Feral hogs invade Laguna Gloria! (sorta)
Squirrels you would expect to encounter on the grounds of Laguna Gloria, and perchance deer or even the odd fox, but feral hogs? And they don't just happen to be there; they've been imported to the spot by the Austin Museum of Art-Arthouse, which wants you to come on over and nuzzle up to the beasts. You needn't fear getting gored or trampled, though; these "tush hogs," as they're colloquially known down South, have no tusks or even legs. They're really bogus boars – vaguely globular geometric sculptures masquerading as wild swine. Their creator, San Antonio-based artist Buster Graybill, calls 'em "hog balls," and he designed them to be roughly round so they could be rolled around by real tush hogs trying to get at the feed corn stashed inside.
Yes, Graybill placed a number of these diamond-plate aluminum structures on some ranchland in South Texas to let real hogs have their way with them. And set up surveillance cameras to capture the animals in the act. His photographic documentation of the contact between art and hogs (and deer and bighorn sheep, as it turned out) is also part of this project developed during Graybill's 2010 residency at Artpace, the Alamo City's internationally prestigious incubator for contemporary art. It's part of this fifth-generation Texan's ongoing exploration of the rural landscape and the changes taking place in it. Some of his projects address urban sprawl's effects on nature and culture, but in this instance, his focus is on changes wrought by a natural phenomenon: the population explosion of feral hogs in the state, which has caused millions of dollars in damage to farms and ranches. This isn't just a matter of us encroaching on their habitat; they're also expanding into ours.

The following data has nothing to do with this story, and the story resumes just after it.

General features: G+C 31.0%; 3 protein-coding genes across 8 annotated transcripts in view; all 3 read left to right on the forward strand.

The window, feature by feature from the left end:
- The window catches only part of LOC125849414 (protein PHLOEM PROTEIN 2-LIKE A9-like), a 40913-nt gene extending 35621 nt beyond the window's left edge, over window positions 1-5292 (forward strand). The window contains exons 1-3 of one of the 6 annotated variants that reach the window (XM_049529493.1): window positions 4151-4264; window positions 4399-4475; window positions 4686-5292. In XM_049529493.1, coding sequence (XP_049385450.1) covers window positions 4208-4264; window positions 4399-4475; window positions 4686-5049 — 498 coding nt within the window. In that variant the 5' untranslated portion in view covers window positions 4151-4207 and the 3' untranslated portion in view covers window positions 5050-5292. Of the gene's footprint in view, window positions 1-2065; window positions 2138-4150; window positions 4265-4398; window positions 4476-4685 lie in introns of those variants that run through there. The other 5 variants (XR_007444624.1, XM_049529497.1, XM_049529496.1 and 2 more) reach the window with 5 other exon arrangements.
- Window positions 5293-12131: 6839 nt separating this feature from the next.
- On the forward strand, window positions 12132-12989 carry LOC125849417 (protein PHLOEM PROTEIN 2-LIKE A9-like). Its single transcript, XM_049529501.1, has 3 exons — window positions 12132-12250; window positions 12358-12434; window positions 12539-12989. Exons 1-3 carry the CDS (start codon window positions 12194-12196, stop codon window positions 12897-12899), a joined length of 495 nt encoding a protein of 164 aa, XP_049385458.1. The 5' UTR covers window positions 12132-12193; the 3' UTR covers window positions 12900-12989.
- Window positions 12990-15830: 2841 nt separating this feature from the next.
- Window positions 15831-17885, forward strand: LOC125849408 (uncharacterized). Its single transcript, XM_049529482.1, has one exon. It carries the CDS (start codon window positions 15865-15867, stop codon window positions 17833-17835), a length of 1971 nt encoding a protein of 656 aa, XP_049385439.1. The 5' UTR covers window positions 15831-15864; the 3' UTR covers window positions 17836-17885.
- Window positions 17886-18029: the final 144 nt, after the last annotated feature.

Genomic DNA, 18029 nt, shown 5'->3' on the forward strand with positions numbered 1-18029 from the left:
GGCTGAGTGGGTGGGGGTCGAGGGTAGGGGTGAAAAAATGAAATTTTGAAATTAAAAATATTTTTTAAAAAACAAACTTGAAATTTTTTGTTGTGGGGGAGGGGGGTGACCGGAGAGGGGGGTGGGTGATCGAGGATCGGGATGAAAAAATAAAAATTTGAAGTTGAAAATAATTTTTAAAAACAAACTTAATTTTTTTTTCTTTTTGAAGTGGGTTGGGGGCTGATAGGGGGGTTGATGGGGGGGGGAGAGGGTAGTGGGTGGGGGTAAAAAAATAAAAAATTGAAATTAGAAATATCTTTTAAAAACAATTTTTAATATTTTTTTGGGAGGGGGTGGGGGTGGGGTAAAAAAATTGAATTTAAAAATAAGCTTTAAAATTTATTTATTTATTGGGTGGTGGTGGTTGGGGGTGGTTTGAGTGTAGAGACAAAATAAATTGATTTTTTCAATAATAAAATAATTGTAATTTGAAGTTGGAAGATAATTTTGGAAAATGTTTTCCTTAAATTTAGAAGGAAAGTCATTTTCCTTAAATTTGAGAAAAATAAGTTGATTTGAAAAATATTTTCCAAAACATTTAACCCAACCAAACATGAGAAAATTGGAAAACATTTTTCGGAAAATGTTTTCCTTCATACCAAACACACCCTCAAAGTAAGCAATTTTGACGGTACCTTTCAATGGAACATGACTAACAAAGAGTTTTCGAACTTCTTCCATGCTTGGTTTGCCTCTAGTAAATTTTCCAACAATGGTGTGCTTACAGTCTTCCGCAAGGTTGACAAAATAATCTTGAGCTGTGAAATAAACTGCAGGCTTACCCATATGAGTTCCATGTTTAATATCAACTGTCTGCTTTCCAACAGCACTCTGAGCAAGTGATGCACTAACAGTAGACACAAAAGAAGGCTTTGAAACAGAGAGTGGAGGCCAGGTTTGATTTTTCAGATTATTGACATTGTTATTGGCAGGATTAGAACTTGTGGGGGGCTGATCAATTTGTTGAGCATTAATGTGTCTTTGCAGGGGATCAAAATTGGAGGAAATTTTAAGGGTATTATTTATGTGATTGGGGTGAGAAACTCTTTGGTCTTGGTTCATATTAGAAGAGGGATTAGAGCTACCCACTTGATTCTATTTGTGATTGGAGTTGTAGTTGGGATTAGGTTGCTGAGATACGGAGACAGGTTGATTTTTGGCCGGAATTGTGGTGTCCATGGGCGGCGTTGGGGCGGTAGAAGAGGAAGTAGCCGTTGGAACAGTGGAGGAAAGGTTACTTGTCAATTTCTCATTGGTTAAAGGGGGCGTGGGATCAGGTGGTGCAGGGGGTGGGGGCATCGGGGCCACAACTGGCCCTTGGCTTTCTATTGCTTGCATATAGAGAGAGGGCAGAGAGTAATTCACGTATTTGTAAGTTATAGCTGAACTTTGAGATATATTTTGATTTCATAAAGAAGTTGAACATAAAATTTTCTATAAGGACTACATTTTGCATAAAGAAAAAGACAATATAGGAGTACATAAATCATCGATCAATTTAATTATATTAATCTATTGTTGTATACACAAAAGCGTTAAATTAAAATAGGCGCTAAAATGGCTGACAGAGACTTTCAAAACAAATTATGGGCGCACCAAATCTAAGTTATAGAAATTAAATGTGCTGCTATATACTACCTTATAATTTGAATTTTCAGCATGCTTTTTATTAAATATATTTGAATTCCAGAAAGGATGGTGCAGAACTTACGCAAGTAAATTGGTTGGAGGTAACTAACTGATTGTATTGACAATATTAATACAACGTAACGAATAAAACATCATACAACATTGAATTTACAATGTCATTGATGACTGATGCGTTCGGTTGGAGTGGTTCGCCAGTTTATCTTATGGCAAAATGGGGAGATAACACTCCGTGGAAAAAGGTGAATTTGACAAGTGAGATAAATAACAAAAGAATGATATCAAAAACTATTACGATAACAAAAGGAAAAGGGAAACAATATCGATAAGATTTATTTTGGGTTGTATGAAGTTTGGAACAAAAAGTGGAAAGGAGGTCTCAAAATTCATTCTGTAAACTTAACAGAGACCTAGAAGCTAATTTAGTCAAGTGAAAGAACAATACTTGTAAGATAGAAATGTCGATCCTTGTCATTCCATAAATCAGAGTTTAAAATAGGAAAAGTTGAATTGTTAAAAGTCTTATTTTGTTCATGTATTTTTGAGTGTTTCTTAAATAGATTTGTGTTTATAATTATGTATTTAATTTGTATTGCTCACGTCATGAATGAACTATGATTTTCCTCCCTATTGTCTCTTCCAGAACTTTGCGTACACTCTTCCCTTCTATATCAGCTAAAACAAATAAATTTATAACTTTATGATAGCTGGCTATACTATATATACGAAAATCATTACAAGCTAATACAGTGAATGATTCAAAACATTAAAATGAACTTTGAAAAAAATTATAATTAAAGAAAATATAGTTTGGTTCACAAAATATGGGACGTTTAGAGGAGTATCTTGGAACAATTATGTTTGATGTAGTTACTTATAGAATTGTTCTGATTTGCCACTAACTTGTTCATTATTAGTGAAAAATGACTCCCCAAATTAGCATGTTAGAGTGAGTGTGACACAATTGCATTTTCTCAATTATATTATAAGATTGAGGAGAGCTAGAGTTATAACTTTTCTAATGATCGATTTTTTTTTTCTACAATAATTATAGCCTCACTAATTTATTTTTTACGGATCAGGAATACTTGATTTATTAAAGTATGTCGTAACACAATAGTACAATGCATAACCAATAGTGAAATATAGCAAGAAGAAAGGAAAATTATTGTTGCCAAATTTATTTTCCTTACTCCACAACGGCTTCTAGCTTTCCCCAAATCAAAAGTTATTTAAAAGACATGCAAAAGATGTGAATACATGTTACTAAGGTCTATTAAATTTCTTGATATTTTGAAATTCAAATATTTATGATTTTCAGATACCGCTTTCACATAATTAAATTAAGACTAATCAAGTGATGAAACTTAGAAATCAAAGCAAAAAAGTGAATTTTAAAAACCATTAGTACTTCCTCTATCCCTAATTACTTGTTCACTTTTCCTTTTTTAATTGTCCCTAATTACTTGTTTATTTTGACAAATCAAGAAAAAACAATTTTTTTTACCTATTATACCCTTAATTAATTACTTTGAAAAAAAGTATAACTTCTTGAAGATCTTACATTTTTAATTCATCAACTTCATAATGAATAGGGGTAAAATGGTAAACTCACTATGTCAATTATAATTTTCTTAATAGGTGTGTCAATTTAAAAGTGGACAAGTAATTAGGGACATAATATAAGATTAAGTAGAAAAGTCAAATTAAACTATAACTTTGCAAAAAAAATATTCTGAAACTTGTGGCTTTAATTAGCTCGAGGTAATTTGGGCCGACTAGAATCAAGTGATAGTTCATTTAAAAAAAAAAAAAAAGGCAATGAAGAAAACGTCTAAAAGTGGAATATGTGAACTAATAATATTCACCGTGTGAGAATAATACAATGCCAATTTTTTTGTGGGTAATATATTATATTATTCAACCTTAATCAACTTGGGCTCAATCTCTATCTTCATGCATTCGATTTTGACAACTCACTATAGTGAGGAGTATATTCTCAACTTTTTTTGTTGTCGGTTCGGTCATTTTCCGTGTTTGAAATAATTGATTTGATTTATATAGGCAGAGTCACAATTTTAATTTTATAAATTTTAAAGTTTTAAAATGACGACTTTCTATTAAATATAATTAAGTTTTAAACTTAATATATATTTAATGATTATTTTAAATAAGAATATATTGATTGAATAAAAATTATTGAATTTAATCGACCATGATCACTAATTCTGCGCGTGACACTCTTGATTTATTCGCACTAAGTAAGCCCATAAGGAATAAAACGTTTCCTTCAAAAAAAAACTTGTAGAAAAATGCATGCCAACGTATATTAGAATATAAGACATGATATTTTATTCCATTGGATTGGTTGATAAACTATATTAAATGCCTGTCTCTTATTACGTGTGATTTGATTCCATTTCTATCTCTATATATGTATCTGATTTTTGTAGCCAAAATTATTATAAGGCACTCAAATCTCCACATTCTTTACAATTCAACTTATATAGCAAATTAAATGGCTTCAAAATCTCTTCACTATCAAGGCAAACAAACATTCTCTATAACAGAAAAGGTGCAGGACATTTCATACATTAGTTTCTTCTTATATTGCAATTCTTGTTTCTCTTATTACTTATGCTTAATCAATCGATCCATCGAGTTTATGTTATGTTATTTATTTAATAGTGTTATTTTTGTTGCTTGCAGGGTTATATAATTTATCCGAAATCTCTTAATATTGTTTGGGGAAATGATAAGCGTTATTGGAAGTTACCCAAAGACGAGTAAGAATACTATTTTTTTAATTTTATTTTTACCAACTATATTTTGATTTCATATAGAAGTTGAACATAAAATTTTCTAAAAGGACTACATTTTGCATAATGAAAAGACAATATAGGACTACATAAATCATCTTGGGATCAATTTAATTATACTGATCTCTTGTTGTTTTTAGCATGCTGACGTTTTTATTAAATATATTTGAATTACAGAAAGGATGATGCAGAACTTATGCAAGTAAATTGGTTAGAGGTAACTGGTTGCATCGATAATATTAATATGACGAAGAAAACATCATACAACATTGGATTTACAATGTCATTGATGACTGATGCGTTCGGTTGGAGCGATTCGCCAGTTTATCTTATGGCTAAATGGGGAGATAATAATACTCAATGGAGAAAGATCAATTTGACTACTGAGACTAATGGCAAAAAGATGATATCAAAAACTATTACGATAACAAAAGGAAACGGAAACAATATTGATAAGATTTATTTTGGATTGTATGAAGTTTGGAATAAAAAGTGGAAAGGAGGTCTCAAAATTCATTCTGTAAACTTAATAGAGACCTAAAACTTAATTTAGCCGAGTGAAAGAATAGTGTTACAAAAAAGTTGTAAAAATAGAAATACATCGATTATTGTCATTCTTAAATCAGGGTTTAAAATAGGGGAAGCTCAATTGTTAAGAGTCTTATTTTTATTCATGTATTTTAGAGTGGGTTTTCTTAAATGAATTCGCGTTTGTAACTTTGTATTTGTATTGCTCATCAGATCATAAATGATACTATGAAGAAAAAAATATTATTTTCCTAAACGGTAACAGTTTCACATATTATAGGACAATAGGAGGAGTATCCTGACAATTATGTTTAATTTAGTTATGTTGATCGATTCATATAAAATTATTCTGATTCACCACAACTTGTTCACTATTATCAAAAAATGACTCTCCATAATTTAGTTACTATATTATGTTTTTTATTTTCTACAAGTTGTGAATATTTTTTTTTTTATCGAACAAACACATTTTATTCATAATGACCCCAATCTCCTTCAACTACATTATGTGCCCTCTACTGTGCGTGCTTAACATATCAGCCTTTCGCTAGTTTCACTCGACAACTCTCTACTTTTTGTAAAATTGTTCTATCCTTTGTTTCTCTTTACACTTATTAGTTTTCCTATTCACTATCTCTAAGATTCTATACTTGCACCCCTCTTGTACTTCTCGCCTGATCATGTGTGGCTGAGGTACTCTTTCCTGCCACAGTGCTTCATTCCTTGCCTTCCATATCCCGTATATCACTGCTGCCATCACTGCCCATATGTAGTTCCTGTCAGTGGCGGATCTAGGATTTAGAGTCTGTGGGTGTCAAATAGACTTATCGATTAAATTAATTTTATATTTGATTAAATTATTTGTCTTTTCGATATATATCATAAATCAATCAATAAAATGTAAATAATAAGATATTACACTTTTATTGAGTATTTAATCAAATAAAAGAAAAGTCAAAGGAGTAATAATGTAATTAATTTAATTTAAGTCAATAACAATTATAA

For the Laguna Gloria installation, Graybill's "hog balls" will serve as substitutes for actual tush hogs, set around the grounds as if in small herds. And while they'll still be loaded with feed corn, curator of exhibitions and public programs Andrea Mellard isn't expecting any large pigs to knock them around – more likely raccoons will play cat burglar and steal off with the corn. Graybill has also constructed a 16-foot-tall deer blind from which the "hog balls" and the rest of the Laguna Gloria landscape may be viewed. Titled Deer Stand for Mondrian, its painted camouflage patterns mimic the geometric paintings of Dutch artist Piet Mondrian. Once you've toured the outdoor part of the exhibit – smile for the surveillance cameras! – drop by the Gatehouse Gallery to see photographs and videos of critters interacting with the sculptures in the wild.
And if this talk of tasty beast has you hankering for some, come sample some courtesy of AMOA-Arthouse and Edible Austin on Wednesday, Nov. 30, 7pm. The program "Whole Hog" boasts a menu of wild game prepared by Jesse Griffiths of Dai Due. For more information, visit www.amoa.org/wholehog.
"Buster Graybill: Progeny of Tush Hog" is on display through Feb. 19 at AMOA-Arthouse – Laguna Gloria, 3809 W. 35th. For more information, visit www.amoa.org.